the median timestamp of previous eleven blocks, and
network time (defined as the median of the timestamps returned by all nodes connected to the node).
Each node maintains its local Bitcoin timer, which is defined as the node’s local system time plus the difference between this time and the network time. However, the timer cannot be adjusted more than 70 minutes from the local system time.
As it is not required that all nodes have accurate time, timestamps encoded in headers may not be even in order, and their accuracy is estimated to hours. Manipulation of the Bitcoin network time is possible and can result in severe attacks. Furthermore, as Bitcoin timestamps depend only on time of nodes, timestamps can differ radically from the actual time, outside the network. Another issue is that nodes synchronizing the entire blockchain have hardly any guarantees about the previous blocks’ creation times. Given that, it is clear that the Bitcoin protocol does not provide strong freshness, what limits the Bitcoin blockchain applicability for time-sensitive applications (like accurate timestamping).
Ii-B Timestamping Service
The time-stamp protocol (TSP)  is a standard timestamping protocol built on top of the X.509 public key infrastructure (PKI). In the protocol, a client that wishes to timestamp data contacts a timestamp authority (TSA) with the data’s hash. The TSA signs the hash along with the current timestamp and returns the signed message to the client. The message, with the TSA’s certificate and the data, allows everyone to verify that the data was timestamped at the given time.
For simple description, we present our protocol as compliant with TSP. However, with minor or no changes, our scheme can be combined with other services, like currently existing PKIs or secure time synchronization services (see subsection V-B).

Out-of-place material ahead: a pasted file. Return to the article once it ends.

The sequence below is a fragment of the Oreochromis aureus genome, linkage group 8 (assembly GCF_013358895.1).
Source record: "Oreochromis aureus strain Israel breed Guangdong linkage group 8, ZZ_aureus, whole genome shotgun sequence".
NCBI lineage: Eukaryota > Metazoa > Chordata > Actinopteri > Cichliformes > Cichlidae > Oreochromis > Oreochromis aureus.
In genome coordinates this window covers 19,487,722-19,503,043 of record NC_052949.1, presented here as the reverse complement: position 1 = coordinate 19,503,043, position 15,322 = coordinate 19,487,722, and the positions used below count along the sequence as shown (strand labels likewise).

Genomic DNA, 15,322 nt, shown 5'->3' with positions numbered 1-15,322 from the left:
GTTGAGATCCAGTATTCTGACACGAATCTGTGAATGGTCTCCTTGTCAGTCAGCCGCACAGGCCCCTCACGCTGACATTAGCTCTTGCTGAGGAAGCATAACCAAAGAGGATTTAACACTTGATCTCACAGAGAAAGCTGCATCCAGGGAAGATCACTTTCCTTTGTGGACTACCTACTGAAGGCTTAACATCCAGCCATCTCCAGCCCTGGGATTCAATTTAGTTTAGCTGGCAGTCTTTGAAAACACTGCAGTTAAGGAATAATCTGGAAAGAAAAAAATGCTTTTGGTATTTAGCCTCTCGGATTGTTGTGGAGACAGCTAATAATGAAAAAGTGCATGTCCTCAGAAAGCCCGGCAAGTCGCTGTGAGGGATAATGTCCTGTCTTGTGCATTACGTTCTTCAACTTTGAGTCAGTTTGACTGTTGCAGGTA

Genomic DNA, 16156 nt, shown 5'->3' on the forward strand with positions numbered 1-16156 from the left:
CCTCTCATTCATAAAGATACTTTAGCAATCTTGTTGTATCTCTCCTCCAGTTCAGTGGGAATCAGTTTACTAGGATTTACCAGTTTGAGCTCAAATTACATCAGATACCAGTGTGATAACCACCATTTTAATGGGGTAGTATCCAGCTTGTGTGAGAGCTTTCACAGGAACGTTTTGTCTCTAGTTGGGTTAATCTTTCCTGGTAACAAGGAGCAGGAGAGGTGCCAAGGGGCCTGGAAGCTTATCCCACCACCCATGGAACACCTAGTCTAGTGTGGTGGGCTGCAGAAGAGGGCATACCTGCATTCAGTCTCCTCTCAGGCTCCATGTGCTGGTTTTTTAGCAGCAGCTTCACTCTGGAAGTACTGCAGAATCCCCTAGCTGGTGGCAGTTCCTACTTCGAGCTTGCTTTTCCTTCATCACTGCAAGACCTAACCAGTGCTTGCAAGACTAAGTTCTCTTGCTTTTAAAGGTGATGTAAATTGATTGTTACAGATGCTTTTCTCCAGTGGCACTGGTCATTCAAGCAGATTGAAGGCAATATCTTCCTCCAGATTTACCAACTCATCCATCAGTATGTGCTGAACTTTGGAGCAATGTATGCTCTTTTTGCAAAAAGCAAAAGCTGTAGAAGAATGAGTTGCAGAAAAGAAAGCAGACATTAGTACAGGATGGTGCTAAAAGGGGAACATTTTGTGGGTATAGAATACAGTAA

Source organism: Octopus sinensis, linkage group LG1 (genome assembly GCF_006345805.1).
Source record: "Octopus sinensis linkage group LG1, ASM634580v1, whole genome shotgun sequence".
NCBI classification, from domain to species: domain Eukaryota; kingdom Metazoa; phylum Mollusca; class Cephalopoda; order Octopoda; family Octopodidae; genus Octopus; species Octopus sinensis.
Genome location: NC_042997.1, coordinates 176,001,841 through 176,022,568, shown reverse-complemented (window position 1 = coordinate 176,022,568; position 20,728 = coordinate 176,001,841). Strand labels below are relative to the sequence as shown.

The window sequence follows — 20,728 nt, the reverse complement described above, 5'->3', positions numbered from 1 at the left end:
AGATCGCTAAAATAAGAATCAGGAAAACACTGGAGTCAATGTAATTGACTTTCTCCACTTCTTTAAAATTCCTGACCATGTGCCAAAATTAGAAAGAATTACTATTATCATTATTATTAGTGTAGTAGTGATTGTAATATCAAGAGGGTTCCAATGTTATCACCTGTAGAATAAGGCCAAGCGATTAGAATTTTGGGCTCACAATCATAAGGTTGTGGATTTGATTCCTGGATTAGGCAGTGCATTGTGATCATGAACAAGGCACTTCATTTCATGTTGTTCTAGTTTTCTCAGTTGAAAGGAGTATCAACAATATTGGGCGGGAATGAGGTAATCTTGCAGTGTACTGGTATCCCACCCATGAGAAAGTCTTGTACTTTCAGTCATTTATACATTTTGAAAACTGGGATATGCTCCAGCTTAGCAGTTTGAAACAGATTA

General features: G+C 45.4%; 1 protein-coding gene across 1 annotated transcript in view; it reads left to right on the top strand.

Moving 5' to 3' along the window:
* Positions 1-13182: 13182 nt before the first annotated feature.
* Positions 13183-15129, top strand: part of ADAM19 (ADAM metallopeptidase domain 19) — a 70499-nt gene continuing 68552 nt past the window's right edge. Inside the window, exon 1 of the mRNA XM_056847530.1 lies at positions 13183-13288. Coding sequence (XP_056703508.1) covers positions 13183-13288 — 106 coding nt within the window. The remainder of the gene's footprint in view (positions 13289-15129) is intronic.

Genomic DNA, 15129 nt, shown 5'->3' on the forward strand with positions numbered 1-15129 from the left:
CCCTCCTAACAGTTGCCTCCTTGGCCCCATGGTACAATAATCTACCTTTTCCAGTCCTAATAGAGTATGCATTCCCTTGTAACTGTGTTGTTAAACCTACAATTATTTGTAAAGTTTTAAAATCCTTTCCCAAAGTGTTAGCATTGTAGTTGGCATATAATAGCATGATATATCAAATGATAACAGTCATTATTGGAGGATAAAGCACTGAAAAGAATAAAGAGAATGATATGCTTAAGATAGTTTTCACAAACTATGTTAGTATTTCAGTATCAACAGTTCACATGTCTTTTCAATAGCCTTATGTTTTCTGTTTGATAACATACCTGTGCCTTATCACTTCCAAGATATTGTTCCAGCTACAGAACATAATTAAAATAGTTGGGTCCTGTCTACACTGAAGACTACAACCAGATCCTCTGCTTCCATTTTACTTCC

Ii-C System Model
Our protocol introduces the two following parties:
Timestamping authority (TSA) runs a service that timestamps documents according to the TSP protocol presented in subsection II-B.
Verifier is an entity that wants to verify when a new (upcoming) blockchain’s block was mined. A verifier can interact with the Bitcoin network by reading blocks and sending transactions and can interact with a (chosen) trusted TSA.
We assume that the used cryptographic primitives are secure. We assume an adversary able to mine Bitcoin blocks, and her goal is to introduce a new block with an incorrect timestamp (i.e., deviating from the TSA’s time) undetected.
Throughout the paper we use the following notation:
|denotes the message signed by ,|
|is a cryptographic hash function,|
|is the string concatenation,|
|denotes that is an element randomly selected from the set ,|
|is a set of all -bit long strings,|
|denotes the th blockchain’s block,|
|denotes the th block header,|
|is a Unix timestamp expressed in seconds.|
Iii Description of the Protocol
Iii-a High-Level Overview
The main idea behind our scheme is to combine an external TSA with the blockchain, such that a verifier can create a cryptographically-provable series of events that asserts when a given block was mined (i.e., when all transactions associated with the block were published). A simplified description of our protocol is presented in Figure 1.